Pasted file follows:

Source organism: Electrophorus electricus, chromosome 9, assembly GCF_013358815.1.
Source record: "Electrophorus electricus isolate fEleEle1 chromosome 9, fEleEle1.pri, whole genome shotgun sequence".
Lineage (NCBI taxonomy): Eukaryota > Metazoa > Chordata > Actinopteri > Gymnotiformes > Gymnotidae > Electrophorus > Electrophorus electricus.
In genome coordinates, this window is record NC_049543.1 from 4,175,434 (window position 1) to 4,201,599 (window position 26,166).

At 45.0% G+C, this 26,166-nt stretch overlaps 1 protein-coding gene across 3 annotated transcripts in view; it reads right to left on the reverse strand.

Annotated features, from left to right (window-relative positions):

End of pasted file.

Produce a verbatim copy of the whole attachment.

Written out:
Source organism: Electrophorus electricus, chromosome 9, assembly GCF_013358815.1.
Source record: "Electrophorus electricus isolate fEleEle1 chromosome 9, fEleEle1.pri, whole genome shotgun sequence".
Lineage (NCBI taxonomy): Eukaryota > Metazoa > Chordata > Actinopteri > Gymnotiformes > Gymnotidae > Electrophorus > Electrophorus electricus.
In genome coordinates, this window is record NC_049543.1 from 4,175,434 (window position 1) to 4,201,599 (window position 26,166).

At 45.0% G+C, this 26,166-nt stretch overlaps 1 protein-coding gene across 3 annotated transcripts in view; it reads right to left on the reverse strand.

Annotated features, from left to right (window-relative positions):